It goes without saying that if you’re the chairman of a parliamentary Select Committee, when you speak, people tend to listen. So when Andrew Tyrie, Chairman of the Treasury Select Committee, issued an explicit warning to the banks earlier this week (as reported in City AM), doubtless ears pricked up across the City.
Mr Tyrie’s point was very simple. He wants to see major banks include greater IT expertise on their boards after a series of high profile glitches have denied customers’ access to their money, prompting the ire of the public and customers alike.
His point is well made. Few things will raise your hackles quicker than being unable to pay a bill or get money from a cash point. And the implicit lesson is that such technical failings do not only cause irritation and distress to customers. They also damage the longer-term reputation of financial institutions. But Mr Tyrie’s warning and advice shouldn’t simply be taken at face value as a warning for the banks. There are important lessons that any service provider can take from his criticisms, made in a letter to the Financial Conduct Authority.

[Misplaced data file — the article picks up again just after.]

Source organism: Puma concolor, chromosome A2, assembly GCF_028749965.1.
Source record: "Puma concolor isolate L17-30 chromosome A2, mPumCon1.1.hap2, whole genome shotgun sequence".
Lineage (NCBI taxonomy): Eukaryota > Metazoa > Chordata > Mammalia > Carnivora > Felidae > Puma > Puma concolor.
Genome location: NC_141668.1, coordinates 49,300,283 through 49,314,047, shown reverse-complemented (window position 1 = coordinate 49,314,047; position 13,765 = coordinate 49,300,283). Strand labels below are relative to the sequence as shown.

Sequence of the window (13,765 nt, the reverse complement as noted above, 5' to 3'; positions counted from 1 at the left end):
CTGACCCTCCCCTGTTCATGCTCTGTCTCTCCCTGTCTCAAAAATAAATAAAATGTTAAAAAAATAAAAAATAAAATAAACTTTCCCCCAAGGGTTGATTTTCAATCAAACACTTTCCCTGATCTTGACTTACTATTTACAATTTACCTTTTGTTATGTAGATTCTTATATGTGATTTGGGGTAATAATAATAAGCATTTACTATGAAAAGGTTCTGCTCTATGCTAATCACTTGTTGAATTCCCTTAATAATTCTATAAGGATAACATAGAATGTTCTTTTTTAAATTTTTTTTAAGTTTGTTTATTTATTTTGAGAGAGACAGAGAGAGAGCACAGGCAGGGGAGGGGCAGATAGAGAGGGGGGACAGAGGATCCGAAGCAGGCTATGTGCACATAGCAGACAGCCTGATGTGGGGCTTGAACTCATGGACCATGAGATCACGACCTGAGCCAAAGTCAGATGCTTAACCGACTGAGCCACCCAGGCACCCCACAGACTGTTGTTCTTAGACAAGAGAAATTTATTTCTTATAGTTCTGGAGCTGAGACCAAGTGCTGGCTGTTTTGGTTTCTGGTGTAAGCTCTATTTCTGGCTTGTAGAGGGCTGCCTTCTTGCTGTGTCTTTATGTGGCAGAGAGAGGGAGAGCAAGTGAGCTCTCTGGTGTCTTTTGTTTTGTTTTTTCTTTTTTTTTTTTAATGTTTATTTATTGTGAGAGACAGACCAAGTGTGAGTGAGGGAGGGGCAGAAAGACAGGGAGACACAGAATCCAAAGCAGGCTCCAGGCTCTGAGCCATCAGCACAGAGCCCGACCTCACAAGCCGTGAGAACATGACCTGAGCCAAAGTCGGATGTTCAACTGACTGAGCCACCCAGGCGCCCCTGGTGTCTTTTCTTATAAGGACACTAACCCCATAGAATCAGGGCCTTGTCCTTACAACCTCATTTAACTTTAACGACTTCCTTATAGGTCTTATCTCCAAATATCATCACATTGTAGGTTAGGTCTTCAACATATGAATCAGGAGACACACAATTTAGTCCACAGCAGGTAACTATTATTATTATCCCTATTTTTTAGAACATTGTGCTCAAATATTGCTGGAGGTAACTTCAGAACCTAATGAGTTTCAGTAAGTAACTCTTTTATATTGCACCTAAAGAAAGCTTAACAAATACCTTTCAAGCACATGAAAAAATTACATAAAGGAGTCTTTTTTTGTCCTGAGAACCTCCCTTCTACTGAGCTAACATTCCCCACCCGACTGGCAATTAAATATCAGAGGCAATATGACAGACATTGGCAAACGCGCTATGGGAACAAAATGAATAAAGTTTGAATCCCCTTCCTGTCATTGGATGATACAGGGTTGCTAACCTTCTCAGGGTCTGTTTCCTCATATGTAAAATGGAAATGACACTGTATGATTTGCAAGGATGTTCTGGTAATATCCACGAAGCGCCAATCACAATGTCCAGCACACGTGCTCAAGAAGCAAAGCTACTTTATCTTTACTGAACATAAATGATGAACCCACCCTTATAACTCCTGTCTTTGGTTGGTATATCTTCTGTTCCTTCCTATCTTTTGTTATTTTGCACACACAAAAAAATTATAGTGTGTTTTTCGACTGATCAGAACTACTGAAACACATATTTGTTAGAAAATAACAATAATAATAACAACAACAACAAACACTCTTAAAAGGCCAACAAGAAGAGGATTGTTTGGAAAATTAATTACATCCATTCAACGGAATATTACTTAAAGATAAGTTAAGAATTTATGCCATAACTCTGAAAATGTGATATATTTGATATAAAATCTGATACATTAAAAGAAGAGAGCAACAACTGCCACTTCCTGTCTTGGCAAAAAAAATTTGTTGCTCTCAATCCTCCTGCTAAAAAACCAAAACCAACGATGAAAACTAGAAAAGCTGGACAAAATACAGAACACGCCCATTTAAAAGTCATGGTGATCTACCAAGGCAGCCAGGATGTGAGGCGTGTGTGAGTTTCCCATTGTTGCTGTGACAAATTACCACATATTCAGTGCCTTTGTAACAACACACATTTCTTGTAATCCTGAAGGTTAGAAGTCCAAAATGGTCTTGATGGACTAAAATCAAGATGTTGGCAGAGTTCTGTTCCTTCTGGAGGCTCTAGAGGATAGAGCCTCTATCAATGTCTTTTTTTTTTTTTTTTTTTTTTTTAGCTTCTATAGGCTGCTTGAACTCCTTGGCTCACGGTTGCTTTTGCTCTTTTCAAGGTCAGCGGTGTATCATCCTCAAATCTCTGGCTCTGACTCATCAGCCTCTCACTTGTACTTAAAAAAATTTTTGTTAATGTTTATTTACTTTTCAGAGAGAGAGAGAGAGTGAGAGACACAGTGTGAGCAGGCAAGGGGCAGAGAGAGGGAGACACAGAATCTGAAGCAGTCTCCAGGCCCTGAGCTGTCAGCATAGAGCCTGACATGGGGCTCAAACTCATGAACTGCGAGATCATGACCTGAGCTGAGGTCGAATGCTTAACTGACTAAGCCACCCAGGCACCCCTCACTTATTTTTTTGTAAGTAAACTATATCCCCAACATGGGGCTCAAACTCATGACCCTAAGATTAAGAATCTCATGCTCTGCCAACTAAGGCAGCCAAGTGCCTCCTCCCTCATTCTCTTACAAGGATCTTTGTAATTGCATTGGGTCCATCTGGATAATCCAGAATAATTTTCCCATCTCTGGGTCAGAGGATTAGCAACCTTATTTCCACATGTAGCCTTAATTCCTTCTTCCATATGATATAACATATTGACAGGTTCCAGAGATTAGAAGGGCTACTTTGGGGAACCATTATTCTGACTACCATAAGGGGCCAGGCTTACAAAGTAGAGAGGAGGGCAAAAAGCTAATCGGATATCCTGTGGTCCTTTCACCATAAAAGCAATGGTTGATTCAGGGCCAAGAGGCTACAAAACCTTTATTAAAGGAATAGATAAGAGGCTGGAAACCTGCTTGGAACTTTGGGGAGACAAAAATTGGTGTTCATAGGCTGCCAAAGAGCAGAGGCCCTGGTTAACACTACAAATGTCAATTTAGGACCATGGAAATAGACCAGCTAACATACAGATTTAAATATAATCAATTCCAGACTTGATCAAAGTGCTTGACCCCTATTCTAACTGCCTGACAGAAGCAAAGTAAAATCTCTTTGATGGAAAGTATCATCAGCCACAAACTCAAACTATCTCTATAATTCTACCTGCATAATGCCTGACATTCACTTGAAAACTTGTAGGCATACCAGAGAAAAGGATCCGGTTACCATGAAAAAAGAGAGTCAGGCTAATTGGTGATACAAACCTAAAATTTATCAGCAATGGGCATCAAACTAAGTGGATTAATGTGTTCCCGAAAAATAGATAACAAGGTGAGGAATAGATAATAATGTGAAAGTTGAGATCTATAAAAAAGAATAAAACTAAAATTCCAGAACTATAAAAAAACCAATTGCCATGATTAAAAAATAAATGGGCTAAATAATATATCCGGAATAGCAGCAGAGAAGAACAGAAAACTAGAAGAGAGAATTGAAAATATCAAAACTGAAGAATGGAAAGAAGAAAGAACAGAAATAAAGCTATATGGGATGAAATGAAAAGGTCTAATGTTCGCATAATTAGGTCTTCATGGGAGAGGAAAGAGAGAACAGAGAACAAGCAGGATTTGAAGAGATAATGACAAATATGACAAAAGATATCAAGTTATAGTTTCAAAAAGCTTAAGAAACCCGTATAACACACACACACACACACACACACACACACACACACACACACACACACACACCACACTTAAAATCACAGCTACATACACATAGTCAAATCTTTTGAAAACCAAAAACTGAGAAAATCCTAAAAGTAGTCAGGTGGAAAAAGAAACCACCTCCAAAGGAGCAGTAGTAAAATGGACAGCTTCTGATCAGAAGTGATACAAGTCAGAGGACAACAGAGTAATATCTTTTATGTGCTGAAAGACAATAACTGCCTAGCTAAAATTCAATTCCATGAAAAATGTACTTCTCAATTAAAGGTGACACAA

The first of these is that any business is at risk of an IT failure or even cyber incident that can disrupt service delivery and prompt anxiety and frustration amongst customers. The second is the need for preparation in order to effectively deal with a disruption, which by any measure can represent a crisis, and which has long-term reputational consequences.
Prevention is ultimately better than cure, and reputation is fundamentally tied to any organisation’s values and commitment to customer service delivery. Rather than simply waiting until a problem erupts, businesses beyond the banking sector can benefit from both stress-testing their IT infrastructure as well as their crisis responses – and communicating to their customers and supply chain how they’re working to prevent issues occurring.
Then, if a problem occurs, it doesn’t cause the type of disruption Mr Tyrie was referring to.